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Fabulous OrientsFictions of the East in England 1662–1785$
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Ros Ballaster

Print publication date: 2007

Print ISBN-13: 9780199234295

Published to Oxford Scholarship Online: October 2011

DOI: 10.1093/acprof:oso/9780199234295.001.0001

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Shape-Shifting: Oriental Tales

Shape-Shifting: Oriental Tales

Chapter:
(p.25) 2 Shape-Shifting: Oriental Tales
Source:
Fabulous Orients
Author(s):

Ros Ballaster

Publisher:
Oxford University Press
DOI:10.1093/acprof:oso/9780199234295.003.0002

This chapter uses the trope of transmigration, so popular in oriental tales, to describe the relationship established between Orient and Occident through the consumption of narratives of the East in 18th-century England. It maps each of the major genres of oriental narrative so that readers can orient themselves in the following discussions of the interaction between the representation of geographical spaces and generic traditions. The passage of consciousness from body to body in a process of both penance and improvement (the ‘oriental’ doctrine of transmigration) can function as a metaphor for the passage of narrative from one cultural space to another. It is, moreover, and importantly, both a spatial and a temporal experience; the soul moves through time from one body to another, adapting to its new environment at each turn but also bearing the imprint of its previous ‘life’, if only in terms of the role (high or low status) it takes on in each new form. The act of reading narrative might also be figured as a kind of transmigration: the projection of the reader's ‘spirit’ into the place/space/time of an ‘other’ or many ‘others’, which requires a constant shifting of consciousness and perspective that transforms the reading self in the process.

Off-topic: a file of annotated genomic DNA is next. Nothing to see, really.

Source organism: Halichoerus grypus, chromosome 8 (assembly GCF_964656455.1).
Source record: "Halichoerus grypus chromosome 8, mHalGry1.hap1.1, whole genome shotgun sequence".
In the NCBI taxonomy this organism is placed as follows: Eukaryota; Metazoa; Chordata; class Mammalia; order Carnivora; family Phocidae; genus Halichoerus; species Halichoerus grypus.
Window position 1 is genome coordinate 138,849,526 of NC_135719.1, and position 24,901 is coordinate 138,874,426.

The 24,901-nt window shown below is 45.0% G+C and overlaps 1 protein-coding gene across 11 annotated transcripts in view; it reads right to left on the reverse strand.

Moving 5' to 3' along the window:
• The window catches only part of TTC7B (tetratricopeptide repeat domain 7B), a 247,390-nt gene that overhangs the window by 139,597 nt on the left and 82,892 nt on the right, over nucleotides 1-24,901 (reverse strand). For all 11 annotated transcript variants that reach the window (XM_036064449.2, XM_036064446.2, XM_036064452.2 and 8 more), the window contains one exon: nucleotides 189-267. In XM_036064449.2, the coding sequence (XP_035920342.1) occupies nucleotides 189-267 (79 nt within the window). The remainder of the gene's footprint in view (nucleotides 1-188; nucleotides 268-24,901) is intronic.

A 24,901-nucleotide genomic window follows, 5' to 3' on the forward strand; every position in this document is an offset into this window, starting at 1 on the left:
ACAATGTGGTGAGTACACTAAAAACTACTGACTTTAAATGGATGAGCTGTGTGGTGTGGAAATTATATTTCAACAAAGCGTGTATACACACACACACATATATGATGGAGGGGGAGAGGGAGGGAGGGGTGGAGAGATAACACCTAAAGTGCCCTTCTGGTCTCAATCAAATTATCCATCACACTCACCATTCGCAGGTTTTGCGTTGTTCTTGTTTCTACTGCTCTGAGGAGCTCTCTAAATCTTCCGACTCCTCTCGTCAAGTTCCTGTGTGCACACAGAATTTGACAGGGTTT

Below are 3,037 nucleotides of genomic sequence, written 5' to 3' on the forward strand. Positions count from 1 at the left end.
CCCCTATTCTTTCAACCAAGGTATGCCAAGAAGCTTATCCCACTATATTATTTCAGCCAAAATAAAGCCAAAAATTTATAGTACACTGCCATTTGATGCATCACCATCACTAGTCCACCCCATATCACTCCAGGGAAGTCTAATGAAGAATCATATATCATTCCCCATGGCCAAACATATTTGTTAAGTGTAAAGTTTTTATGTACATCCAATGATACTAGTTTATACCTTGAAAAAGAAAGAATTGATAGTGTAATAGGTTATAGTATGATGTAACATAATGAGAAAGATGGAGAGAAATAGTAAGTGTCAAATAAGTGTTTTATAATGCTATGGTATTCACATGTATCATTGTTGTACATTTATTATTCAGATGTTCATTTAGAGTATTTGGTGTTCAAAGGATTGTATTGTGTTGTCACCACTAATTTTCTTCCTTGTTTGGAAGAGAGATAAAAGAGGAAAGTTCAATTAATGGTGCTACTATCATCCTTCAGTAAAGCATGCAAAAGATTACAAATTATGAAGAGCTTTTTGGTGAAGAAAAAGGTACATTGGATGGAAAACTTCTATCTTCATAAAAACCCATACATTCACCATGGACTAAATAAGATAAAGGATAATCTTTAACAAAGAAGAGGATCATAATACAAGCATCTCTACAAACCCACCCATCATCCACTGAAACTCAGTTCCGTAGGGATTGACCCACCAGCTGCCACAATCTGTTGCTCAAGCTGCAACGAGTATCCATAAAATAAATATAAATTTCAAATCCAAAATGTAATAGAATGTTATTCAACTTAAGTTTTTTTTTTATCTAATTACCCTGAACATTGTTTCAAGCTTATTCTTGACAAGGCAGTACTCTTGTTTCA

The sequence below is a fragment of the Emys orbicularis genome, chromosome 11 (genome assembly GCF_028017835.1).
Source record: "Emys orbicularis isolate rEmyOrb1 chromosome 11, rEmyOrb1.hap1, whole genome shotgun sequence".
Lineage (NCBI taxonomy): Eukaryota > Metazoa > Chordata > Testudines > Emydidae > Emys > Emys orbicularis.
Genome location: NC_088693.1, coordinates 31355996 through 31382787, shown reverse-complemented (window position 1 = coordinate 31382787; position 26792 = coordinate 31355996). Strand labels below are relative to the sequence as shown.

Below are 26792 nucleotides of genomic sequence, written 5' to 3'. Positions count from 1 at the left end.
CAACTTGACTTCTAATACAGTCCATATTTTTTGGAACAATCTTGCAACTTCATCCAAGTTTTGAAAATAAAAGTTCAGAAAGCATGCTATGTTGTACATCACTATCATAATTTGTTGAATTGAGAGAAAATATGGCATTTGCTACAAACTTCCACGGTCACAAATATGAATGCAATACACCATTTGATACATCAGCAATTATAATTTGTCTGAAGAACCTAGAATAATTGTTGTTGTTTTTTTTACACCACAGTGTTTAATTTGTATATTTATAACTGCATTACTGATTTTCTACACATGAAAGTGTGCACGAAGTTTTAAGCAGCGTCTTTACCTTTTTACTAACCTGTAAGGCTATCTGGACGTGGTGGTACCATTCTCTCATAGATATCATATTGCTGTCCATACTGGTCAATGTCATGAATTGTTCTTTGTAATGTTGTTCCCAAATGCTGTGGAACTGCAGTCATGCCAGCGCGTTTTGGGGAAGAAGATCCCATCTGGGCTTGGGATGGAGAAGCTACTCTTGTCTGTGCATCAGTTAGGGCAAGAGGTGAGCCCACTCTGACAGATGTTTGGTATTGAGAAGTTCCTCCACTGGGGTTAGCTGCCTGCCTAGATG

Keywords:   transmigration, oriental tales, Orient, Occident, oriental narratives, consciousness

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